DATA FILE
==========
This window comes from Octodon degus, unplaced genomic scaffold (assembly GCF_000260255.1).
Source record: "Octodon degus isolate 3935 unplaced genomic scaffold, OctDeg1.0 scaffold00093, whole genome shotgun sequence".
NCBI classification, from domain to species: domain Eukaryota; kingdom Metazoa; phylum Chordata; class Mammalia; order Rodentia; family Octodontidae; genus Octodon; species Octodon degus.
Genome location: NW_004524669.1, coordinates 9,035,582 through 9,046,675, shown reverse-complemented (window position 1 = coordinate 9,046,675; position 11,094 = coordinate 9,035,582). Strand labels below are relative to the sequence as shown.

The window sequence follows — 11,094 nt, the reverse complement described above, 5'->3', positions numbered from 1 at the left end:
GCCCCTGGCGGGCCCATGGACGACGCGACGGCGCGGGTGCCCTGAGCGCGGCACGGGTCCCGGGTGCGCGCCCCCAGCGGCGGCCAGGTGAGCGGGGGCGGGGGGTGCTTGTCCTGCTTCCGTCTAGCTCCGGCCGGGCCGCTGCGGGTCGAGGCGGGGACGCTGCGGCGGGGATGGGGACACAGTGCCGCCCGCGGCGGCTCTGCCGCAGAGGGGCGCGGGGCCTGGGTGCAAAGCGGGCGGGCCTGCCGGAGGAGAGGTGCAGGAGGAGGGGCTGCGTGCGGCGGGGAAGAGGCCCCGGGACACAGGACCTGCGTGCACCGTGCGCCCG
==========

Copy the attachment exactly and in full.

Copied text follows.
This window comes from Octodon degus, unplaced genomic scaffold (assembly GCF_000260255.1).
Source record: "Octodon degus isolate 3935 unplaced genomic scaffold, OctDeg1.0 scaffold00093, whole genome shotgun sequence".
NCBI classification, from domain to species: domain Eukaryota; kingdom Metazoa; phylum Chordata; class Mammalia; order Rodentia; family Octodontidae; genus Octodon; species Octodon degus.
Genome location: NW_004524669.1, coordinates 9,035,582 through 9,046,675, shown reverse-complemented (window position 1 = coordinate 9,046,675; position 11,094 = coordinate 9,035,582). Strand labels below are relative to the sequence as shown.

The window sequence follows — 11,094 nt, the reverse complement described above, 5'->3', positions numbered from 1 at the left end:
GCCCCTGGCGGGCCCATGGACGACGCGACGGCGCGGGTGCCCTGAGCGCGGCACGGGTCCCGGGTGCGCGCCCCCAGCGGCGGCCAGGTGAGCGGGGGCGGGGGGTGCTTGTCCTGCTTCCGTCTAGCTCCGGCCGGGCCGCTGCGGGTCGAGGCGGGGACGCTGCGGCGGGGATGGGGACACAGTGCCGCCCGCGGCGGCTCTGCCGCAGAGGGGCGCGGGGCCTGGGTGCAAAGCGGGCGGGCCTGCCGGAGGAGAGGTGCAGGAGGAGGGGCTGCGTGCGGCGGGGAAGAGGCCCCGGGACACAGGACCTGCGTGCACCGTGCGCCCG